Keith Haring was born on May 4, 1958 in Reading and grew up in Kutztown, Pennsylvania. His first one-man exhibition was at the Pittsburgh Center for the Arts in 1978. He moved to New York City that year to study at the School of Visual Arts. In the early 1980s, the young artist first attained notoriety by using the methods of graffiti to literally make his mark on the city. Creating a style that would soon become renowned worldwide, Haring “tagged” chalk outlines of buoyant, interlocking bodies on the black poster mounts of New York City subway stations. His vocabulary of images, such as the radiant child and barking dog, soon became instantly recognizable.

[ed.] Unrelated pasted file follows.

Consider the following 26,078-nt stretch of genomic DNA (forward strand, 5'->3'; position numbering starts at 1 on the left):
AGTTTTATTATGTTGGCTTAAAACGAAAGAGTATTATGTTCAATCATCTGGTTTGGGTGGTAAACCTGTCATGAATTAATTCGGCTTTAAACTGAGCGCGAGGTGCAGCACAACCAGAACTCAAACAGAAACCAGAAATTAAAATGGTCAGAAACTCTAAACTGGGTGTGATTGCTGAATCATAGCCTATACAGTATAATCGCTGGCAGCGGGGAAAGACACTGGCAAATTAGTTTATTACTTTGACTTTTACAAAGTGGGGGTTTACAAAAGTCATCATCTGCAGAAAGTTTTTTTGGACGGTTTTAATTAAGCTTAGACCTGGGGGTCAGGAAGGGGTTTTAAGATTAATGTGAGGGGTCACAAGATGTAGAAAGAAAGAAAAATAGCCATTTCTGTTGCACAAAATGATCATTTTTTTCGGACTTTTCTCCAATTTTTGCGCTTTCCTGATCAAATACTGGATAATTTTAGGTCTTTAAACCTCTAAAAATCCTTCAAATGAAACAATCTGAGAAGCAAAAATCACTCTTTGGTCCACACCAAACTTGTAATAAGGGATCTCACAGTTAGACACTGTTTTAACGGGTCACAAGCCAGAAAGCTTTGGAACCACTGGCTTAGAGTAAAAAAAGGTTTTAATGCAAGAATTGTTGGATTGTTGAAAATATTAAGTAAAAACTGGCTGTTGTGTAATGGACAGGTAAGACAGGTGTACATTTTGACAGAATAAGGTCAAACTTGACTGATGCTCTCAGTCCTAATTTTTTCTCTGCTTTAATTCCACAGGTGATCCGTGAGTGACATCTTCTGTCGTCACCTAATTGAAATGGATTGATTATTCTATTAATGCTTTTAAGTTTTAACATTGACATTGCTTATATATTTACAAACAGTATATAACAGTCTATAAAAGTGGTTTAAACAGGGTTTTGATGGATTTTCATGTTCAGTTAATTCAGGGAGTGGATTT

Haring went on to have numerous exhibitions of his work and was represented by such well-known dealers as Tony Shafrazi, Andre Emmerich, and Leo Castelli. He was prolific in his artwork, generous in support of social causes, and went on to help choreograph music videos and produce coloring books and t-shirts for children. He opened his Pop Shop in 1986, with the proceeds helping to finance his charitable causes, such as Learning through Art and Doing Art Together, two programs that brought art to schools. He provided funds for numerous children’s organizations, supported efforts to oppose apartheid, and donated designs and funds to advance the cause of AIDS research.